You know how it goes – you’re driving home from work and the radio plays the same 10 songs every hour and before long you know all of them by heart. A new song by *insert moderately talented singer/rapper name here* debuts on the countdown. Initially you hate it. Then you get home and you hear it blasting from your roommate’s sound system. By the end of the night you find yourself singing this song in the shower and downloading it from iTunes. How did that happen? How did your eardrums get high-jacked?
Sounds gross, right? But earworms are those annoyingly catchy songs that seep into your brain and hide out in your emotional nervous system until something triggers it and you’re singing it all over again. Basically, the musical equivalent of shingles (talk about going viral). All you can do is treat the symptoms – which usually means singing it over and over until you can’t sing it no more.
What is it about these pesky songs that makes them, well, so damn pesky? For me it’s that they are rarely about anything thought provoking or deep. I never just hum “Mississippi Goshdang” by Nina Simone, or “Strange Fruit” by Billie Holiday. No. I always seem to have the most ratchet, most saccharine, most asinine music that plays in my head, nonstop. Lloyd’s ‘Street Love’ and Trey Songz’ “Gotta Go” reggae remix got me through graduate school. So did Lil Boosie’s “Independent” and Gucci Mane’s “Freaky Gurl.” For some reason or another, I just could not shake these songs, no matter how hard I tried. It’s not that I don’t have better music, but rather that I didn’t feel like listening to the good stuff (read:serious) all the time.
Right now I’m fighting diligently to keep Alicia Keys’ “Girl On Fire” from overtaking me every time it comes on the radio. Actually it’s not my favorite song in the world, but being a lover of shouting at the top of my lungs with passion makes it hard to not want to belt out this tune while driving/folding laundry/cooking food. Before that it was Rihanna’s “Birthday Cake,” which I also didn’t like at first but after enough listens I was tootin’ and bootin’ it like everybody else, every time I heard it. And before that it was Big Sean’s “A$$.” It’s a daily struggle to keep those earworms from having me recite every song on the Top 40 list.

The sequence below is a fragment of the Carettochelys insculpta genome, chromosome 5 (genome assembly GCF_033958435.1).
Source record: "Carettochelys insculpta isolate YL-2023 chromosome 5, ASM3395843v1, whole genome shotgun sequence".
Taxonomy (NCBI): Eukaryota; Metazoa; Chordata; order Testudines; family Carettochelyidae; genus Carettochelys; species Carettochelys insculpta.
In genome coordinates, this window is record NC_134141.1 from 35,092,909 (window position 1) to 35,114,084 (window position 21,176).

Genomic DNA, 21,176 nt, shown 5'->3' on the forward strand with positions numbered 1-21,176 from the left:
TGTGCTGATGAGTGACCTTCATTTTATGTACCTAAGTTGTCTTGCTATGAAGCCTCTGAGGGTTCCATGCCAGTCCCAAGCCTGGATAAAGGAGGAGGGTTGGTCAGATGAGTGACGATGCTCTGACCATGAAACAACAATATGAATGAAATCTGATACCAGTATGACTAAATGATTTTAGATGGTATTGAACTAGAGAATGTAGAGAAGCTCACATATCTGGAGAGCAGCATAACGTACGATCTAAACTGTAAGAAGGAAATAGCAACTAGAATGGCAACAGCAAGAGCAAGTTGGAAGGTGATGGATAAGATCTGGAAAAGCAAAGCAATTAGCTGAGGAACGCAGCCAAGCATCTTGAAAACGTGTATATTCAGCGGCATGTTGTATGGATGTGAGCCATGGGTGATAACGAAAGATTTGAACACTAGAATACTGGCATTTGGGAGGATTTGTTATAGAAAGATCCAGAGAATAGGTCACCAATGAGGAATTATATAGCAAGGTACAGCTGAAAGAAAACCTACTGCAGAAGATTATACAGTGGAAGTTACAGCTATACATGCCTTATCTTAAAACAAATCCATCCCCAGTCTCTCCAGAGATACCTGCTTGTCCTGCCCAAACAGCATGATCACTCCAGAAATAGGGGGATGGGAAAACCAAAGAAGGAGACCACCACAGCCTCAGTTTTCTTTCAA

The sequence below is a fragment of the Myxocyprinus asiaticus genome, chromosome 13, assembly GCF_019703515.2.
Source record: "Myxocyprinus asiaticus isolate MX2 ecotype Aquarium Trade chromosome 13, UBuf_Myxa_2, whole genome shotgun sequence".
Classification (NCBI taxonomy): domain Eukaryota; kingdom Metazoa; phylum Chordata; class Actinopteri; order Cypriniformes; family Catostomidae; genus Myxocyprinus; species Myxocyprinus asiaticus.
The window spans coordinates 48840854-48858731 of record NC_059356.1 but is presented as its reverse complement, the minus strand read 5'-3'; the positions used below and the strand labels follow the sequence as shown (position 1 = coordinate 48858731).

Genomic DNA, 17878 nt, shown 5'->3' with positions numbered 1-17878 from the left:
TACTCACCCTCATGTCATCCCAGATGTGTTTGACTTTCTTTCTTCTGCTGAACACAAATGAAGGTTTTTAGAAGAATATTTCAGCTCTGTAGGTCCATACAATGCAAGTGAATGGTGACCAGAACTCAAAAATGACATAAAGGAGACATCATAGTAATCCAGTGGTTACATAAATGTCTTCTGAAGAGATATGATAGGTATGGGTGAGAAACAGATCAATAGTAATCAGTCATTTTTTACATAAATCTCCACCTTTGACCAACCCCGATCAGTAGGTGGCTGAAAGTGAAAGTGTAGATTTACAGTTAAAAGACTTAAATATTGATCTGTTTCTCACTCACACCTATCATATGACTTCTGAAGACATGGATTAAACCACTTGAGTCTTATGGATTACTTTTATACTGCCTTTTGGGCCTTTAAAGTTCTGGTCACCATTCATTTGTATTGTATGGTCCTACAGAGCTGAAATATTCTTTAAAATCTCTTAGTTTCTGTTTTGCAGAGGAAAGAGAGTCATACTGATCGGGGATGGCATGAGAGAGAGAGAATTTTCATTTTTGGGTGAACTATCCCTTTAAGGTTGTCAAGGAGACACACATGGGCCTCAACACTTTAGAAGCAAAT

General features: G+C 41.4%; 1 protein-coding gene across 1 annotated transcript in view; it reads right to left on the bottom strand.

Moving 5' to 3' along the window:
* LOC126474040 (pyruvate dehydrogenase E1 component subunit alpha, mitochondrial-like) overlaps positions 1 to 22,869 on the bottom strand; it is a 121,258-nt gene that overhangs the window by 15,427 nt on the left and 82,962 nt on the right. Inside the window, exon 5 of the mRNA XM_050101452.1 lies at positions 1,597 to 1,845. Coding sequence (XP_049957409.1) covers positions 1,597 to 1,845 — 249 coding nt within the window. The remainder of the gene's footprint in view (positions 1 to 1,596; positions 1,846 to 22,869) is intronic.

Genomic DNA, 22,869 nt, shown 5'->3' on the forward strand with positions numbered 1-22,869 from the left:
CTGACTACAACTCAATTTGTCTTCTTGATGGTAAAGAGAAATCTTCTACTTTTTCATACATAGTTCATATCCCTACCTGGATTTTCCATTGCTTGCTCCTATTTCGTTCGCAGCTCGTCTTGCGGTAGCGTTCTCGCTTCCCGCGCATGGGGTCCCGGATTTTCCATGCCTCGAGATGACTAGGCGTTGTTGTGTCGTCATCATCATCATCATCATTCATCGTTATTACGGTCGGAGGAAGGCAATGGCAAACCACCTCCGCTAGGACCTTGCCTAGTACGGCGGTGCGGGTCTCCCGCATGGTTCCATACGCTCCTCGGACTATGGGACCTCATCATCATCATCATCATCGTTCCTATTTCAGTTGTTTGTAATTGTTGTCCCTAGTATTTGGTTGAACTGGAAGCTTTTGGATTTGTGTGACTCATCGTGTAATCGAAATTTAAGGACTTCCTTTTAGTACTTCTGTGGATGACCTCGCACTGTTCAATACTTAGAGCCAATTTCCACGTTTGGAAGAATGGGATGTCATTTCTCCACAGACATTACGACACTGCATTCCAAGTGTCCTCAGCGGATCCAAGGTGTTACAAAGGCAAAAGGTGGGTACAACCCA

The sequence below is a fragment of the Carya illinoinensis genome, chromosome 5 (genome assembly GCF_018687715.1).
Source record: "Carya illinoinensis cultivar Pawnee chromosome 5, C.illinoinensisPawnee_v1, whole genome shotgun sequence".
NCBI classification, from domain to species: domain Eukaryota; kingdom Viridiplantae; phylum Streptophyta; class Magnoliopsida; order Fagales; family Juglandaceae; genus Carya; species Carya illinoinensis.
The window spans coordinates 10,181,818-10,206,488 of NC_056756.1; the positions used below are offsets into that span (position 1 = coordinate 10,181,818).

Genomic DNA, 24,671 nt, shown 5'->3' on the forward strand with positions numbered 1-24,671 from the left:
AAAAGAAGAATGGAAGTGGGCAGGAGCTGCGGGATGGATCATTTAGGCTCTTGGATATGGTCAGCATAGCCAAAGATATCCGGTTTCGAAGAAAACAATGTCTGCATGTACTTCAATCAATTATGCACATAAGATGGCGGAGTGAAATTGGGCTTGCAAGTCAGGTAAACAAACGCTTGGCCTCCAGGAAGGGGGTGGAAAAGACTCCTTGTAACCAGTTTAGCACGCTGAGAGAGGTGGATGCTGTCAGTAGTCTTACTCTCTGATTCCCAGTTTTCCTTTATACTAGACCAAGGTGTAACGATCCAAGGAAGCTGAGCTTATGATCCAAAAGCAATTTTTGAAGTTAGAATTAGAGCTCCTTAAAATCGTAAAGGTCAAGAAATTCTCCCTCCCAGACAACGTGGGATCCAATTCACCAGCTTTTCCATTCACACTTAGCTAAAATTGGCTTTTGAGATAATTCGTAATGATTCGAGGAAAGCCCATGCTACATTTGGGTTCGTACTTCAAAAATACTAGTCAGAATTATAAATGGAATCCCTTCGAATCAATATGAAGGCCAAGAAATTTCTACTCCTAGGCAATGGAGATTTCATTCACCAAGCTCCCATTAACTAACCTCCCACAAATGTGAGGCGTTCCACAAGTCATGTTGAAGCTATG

The “Macarenas” and “Mambo Number 5s” and “2 Legit 2 Quits” and the “Umbrellas” are the songs that stick with you like bad credit. It can feel like that scene from the Denzel Washington thriller “Fallen,” where the evil spirit jumps from person to person, and the possessed all inexplicably sing the same song. Deep down though, part of me thinks we all that escape, myself included. If I had listened to too much melancholy soul music during grad school I would have been depressed out of my mind. Sometimes fun is necessary, and that includes fun music too.